As a kid I swiftly learned that I could read my way out of most tricky situations. An elderly tutor began to teach me to read, in Spanish and English, well before my fourth birthday so as to stand me in better stead for our subsequent emigration to Mexico.
Books became escapism but they also modelled human relationships in all their messy complexity, even if a lot of the nuance went over my kid-head. Words on a page weren’t always a safe harbour though and this is no bad thing: read Struwwelpeter or Hansel and Gretel at six and suddenly your own situation doesn’t seem quite so dire after all. Books can give a sense of proportion or bend it quite out of shape. They help us develop empathy and sympathy, they inspire activism and engagement well beyond our own personal spheres, help us to escape our own lives or hone in on them in fresh, constructive ways. As poet/author Michael Rosen once told me: “We learn through the world and what is around us – our bodies, the earth, the way we play, eat, and the energy and life around us” and books extend this learning process to worlds way beyond our own. They are transporting. Nothing else compares.
This is why I am thrilled that Bury St Edmunds is to get its own literature festival after a hiatus of some decades now. More than two years ago I wrote a column about my desire to see this happen, filled with what seemed to me at the time, fanciful ideas about what we might do. I dreamed of site-specific performances of the words of writers with a local connection such as writer/musician Nick Cave, writing:
“The author and musician Nick Cave wrote Gates to the Garden during his stay here and often walked through the ivy and lichen encrusted graves in St Mary’s churchyard. Cave met his girl in the Abbey Gardens, a living relationship very much in contrast to the ‘fugitive fathers, sickly infants, decent mothers, runaways and suicidal lovers’ beneath the ground, lying ‘in unlucky rows, up to the gates of the garden’. Now imagine hearing the strains of the song as you walk through the gates, the melody full of the lonesome echoes of a cathedral organ. Think of the lyrics whispered at dusk as the sun cuts in low through the abbey gateway.”
Then there are the ghost stories by Great Livermere’s M R James to scare ourselves with, read aloud in the shadow of night in atmospheric venues (Moyses Hall, are you up for this?). There’s The Mildenhall Treasure by Roald Dahl, who was a fighter pilot in the RAF. Where better than the Wingman’s Bar at the Angel Hill Hotel to host a reading of this story? (Are you interested in doing this, guys? Get in touch if so) As I wrote then, these could be vivid performances of words which re-engage with their original, strong sense of place. Think of it as reading in 3D.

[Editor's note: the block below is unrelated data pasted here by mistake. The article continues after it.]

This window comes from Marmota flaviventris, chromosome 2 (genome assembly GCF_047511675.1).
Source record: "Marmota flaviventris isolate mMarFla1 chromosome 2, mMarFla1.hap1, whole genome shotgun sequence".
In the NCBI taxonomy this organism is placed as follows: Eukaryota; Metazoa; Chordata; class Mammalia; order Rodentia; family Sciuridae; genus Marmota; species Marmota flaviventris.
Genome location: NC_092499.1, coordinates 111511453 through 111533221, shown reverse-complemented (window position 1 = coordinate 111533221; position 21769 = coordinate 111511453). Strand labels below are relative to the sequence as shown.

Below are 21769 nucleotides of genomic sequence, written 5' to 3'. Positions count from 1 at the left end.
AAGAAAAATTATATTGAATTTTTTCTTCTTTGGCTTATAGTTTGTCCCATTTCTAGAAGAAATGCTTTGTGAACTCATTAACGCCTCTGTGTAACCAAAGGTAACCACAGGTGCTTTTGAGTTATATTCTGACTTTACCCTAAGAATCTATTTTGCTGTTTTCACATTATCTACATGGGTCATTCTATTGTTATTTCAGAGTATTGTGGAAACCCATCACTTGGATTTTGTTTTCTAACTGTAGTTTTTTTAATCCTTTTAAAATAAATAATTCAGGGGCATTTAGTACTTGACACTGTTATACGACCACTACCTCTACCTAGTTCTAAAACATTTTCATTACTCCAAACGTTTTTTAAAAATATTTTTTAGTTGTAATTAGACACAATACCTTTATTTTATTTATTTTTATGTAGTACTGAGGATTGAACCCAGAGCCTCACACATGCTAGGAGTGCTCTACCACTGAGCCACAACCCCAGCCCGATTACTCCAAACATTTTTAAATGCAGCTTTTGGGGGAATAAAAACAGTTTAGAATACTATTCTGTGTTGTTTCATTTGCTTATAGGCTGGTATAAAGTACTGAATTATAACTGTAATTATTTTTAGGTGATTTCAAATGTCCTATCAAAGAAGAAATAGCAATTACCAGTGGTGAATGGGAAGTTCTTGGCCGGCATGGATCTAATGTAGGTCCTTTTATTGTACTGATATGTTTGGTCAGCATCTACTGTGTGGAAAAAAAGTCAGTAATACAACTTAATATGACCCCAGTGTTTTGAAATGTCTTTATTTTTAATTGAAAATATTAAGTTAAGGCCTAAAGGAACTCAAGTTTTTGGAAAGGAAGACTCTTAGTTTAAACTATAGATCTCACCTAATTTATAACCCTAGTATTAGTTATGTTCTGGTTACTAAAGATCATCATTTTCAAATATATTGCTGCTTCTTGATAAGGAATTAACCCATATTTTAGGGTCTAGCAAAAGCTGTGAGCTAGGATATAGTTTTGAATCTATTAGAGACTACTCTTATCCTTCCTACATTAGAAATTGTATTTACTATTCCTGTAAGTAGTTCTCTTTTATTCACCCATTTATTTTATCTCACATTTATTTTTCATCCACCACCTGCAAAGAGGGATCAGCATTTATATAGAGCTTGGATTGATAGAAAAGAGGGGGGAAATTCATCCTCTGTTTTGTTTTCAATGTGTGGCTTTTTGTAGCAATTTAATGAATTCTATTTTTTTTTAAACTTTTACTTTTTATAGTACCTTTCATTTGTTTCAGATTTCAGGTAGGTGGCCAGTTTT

The Bury St Edmunds Literature Festival will be a week-long celebration of the written and spoken word this October, set in a town whose landscape and architecture has inspired some of our great artists. Companies such as the Quirkhouse Theatre are set to perform in locations all over Bury, engaging with words in a fresh and modern way because the best of them must be given life beyond the pages of a book.
Something else I wrote at the time: “... walking past the Angel Hotel, we could hear or see the words of Dickens, projected on to the abbey walls or spoken via apps or speakers. We’d hear Pickwick Papers as if he were there writing it, pondering at a desk overlooking Angel Hill. We could hear about its creation, about what the town looked like then. Then there’s Norah Lofts who once lived in Northgate Street. Excerpts from Lofts’ Suffolk Trilogy could keep us company as we take literary book tours around the town: these wonderful books are saturated in 600 years of English history and set in a fictional place believed to be Bury.” These have now become distinct possibilities instead of my own private Idaho.
We organisers have already booked Sarah Perry, author of award-winning The Essex Serpent, and a writer who truly communicates the importance of sense of place. We have Louis De Bernières appearing, too, an author held in huge esteem worldwide, whose book Captain Corelli’s Mandolin leaped off the page and onto the silver screen. We hope to book food writers, too, because who better than they to demonstrate how our universal and everyday contexts – kitchens, food and how we cook it – can become extraordinary when committed to the page? The ordinary made extraordinary and the extraordinary made relatable – that’s the exquisite gift that writers give us all.
-- Find the Bury St Edmunds Literature Festival on Facebook and Twitter: @burylitfest
-- Nicloa Miller is author of The Millers Tale blog. Follow her on Twitter @nicmillerstale